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Test Free

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By Brigitte Hawkins, Retired Educator

With the NAPLAN testing over, students in years 3, 5, 7 and 9 can feel a little more relaxed about their studies. But is this stressful experience necessary for children? Should we just accept that such nervousness in tests is normal, that it doesn’t have a negative affect on children or even that it benefits them for later tests or exams?

Nervousness does not support learning. Instead, it fuels anxiety, stress and confusion, leading to a drastic misrepresentation of a student’s actual skill level.

Watching Channel 7’s “The Chase” quiz show on May 14, viewers were shocked to see the chaser, Cheryl Toh, an Australian lawyer, television personality and quiz champion, incorrectly answer many questions in the final chase section of the quiz, allowing the 4 contestants to win $33,000. Cheryl Toh was gallant in defeat saying, “Well done!” to the team and she went on to explain that after 2 consecutive incorrect answers she began to feel the nerves take over and, under the pressure of the time ticking, she just couldn’t recover.

How this must definitely ring true for many NAPLAN contestants!!!!!

Certainly, clarifying the meaning of learning – the act or process of acquiring knowledge or skill – we can appreciate that learning for each student is a gradual and systematic skill-building journey; furthermore, when the ingredient of personal and meaningful engagement is added, a student’s joy and love of learning is definitely increased. However, when it comes to tasks involving “test preparation” the focus, sadly, is far from the “learning” experience. Add the factor of “time ticking” and you have – even for experienced adults – disaster!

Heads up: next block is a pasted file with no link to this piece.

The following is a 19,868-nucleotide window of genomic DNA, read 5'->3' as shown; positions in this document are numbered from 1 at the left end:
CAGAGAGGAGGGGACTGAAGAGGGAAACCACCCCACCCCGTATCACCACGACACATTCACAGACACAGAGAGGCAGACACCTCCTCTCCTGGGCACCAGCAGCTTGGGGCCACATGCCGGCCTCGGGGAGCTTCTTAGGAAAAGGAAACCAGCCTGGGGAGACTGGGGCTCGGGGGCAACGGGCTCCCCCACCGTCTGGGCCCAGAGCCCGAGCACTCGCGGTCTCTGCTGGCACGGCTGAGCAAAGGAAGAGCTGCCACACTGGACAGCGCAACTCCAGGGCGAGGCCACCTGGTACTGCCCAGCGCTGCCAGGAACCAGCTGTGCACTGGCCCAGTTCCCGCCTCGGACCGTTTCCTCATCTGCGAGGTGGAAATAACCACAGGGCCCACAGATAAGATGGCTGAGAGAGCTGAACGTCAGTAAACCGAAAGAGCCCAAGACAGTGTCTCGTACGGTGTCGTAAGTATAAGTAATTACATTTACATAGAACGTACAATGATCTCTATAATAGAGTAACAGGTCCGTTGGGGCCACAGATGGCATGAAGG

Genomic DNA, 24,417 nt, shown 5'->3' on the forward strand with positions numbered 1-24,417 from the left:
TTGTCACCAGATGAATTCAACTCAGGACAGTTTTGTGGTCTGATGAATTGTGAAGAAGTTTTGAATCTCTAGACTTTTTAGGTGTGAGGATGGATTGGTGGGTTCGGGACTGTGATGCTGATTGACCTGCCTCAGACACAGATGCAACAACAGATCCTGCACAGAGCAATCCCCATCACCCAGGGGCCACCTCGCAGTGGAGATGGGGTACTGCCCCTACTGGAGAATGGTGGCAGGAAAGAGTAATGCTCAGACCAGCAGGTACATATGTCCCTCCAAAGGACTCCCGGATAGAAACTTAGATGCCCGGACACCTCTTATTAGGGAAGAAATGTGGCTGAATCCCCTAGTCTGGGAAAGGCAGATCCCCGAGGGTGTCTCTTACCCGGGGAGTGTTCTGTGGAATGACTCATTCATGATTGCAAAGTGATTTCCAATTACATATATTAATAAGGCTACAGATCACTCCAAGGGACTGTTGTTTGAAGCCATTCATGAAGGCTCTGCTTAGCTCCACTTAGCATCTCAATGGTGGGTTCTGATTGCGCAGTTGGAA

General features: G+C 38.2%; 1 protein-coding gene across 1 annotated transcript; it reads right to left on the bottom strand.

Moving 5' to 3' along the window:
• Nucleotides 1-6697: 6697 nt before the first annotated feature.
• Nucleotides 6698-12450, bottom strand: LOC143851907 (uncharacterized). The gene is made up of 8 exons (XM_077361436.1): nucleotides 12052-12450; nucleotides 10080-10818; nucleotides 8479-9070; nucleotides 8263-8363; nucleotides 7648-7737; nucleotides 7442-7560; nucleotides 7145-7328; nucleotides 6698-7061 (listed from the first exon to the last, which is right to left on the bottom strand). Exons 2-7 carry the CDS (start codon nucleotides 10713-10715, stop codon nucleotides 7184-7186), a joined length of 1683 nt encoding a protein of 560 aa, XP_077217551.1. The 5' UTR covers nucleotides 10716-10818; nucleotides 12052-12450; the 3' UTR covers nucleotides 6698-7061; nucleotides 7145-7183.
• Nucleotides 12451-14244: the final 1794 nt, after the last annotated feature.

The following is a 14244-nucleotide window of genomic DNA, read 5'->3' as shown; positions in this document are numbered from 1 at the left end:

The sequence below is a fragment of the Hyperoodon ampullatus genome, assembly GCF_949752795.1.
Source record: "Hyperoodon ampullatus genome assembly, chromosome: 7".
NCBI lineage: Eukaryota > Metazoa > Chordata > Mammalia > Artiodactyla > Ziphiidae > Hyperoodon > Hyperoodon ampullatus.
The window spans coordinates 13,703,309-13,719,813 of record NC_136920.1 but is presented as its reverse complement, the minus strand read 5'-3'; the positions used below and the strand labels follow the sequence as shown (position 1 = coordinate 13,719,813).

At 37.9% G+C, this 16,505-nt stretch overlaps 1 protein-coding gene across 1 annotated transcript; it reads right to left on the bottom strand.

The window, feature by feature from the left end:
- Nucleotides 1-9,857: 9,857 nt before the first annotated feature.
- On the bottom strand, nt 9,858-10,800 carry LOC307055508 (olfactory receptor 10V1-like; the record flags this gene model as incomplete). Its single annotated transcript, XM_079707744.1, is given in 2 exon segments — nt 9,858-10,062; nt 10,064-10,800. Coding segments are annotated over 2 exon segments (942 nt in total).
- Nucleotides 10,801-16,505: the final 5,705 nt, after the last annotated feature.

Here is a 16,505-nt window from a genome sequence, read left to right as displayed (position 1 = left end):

What, therefore, should we do? It seems students must endure these “point-in-time”, “time-ticking” extractions of information. Most educational institutions in Australia and many other countries use them so we can’t just ignore these current methods used that attempt to find out on which “level” students are currently achieving. But are these tests beneficial for children?

Most definitely, “point-in-time”, “time-ticking” tests for children is a gross misrepresentation of the value of learning; and “test preparation tasks” are just more kindle to the fire of unnecessary stress, confusion and disengagement.

We do well to encourage children, every day, in every way, to engage personally and meaningfully in their learning journey which, for these the youngest in our society, must be test free!

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